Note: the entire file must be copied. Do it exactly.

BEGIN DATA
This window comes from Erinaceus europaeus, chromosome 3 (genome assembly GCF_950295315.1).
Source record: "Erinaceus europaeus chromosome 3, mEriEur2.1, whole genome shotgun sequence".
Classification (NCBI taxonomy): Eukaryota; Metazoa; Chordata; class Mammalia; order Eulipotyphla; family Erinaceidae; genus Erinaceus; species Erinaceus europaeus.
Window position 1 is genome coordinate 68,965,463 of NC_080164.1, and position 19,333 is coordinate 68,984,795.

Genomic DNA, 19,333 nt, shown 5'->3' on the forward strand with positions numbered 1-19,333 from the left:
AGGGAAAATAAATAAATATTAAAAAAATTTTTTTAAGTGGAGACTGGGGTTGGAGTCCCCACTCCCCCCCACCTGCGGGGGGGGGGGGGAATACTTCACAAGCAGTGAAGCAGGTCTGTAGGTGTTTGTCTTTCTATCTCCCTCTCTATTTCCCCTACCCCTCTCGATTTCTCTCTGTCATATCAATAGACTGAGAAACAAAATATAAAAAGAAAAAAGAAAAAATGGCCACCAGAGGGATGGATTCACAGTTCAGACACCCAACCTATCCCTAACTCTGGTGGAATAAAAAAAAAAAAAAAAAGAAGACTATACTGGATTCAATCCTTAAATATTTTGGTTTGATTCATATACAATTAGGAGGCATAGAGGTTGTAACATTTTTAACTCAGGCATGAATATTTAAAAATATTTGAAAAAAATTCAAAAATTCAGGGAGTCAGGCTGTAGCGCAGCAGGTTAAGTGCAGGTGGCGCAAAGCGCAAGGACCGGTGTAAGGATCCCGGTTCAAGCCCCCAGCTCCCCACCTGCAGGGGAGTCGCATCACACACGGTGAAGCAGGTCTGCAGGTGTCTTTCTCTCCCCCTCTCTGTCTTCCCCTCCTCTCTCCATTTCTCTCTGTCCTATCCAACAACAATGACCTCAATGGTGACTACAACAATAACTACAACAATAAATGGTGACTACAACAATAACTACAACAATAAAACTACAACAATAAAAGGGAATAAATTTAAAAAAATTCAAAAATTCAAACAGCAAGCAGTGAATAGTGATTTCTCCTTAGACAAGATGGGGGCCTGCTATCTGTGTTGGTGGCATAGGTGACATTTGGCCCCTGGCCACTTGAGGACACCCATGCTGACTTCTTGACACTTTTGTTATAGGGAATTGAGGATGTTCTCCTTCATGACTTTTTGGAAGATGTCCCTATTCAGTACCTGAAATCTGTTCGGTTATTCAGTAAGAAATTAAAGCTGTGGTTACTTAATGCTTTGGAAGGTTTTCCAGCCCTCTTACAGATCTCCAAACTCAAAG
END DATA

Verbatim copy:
This window comes from Erinaceus europaeus, chromosome 3 (genome assembly GCF_950295315.1).
Source record: "Erinaceus europaeus chromosome 3, mEriEur2.1, whole genome shotgun sequence".
Classification (NCBI taxonomy): Eukaryota; Metazoa; Chordata; class Mammalia; order Eulipotyphla; family Erinaceidae; genus Erinaceus; species Erinaceus europaeus.
Window position 1 is genome coordinate 68,965,463 of NC_080164.1, and position 19,333 is coordinate 68,984,795.

Genomic DNA, 19,333 nt, shown 5'->3' on the forward strand with positions numbered 1-19,333 from the left:
AGGGAAAATAAATAAATATTAAAAAAATTTTTTTAAGTGGAGACTGGGGTTGGAGTCCCCACTCCCCCCCACCTGCGGGGGGGGGGGGGAATACTTCACAAGCAGTGAAGCAGGTCTGTAGGTGTTTGTCTTTCTATCTCCCTCTCTATTTCCCCTACCCCTCTCGATTTCTCTCTGTCATATCAATAGACTGAGAAACAAAATATAAAAAGAAAAAAGAAAAAATGGCCACCAGAGGGATGGATTCACAGTTCAGACACCCAACCTATCCCTAACTCTGGTGGAATAAAAAAAAAAAAAAAAAGAAGACTATACTGGATTCAATCCTTAAATATTTTGGTTTGATTCATATACAATTAGGAGGCATAGAGGTTGTAACATTTTTAACTCAGGCATGAATATTTAAAAATATTTGAAAAAAATTCAAAAATTCAGGGAGTCAGGCTGTAGCGCAGCAGGTTAAGTGCAGGTGGCGCAAAGCGCAAGGACCGGTGTAAGGATCCCGGTTCAAGCCCCCAGCTCCCCACCTGCAGGGGAGTCGCATCACACACGGTGAAGCAGGTCTGCAGGTGTCTTTCTCTCCCCCTCTCTGTCTTCCCCTCCTCTCTCCATTTCTCTCTGTCCTATCCAACAACAATGACCTCAATGGTGACTACAACAATAACTACAACAATAAATGGTGACTACAACAATAACTACAACAATAAAACTACAACAATAAAAGGGAATAAATTTAAAAAAATTCAAAAATTCAAACAGCAAGCAGTGAATAGTGATTTCTCCTTAGACAAGATGGGGGCCTGCTATCTGTGTTGGTGGCATAGGTGACATTTGGCCCCTGGCCACTTGAGGACACCCATGCTGACTTCTTGACACTTTTGTTATAGGGAATTGAGGATGTTCTCCTTCATGACTTTTTGGAAGATGTCCCTATTCAGTACCTGAAATCTGTTCGGTTATTCAGTAAGAAATTAAAGCTGTGGTTACTTAATGCTTTGGAAGGTTTTCCAGCCCTCTTACAGATCTCCAAACTCAAAG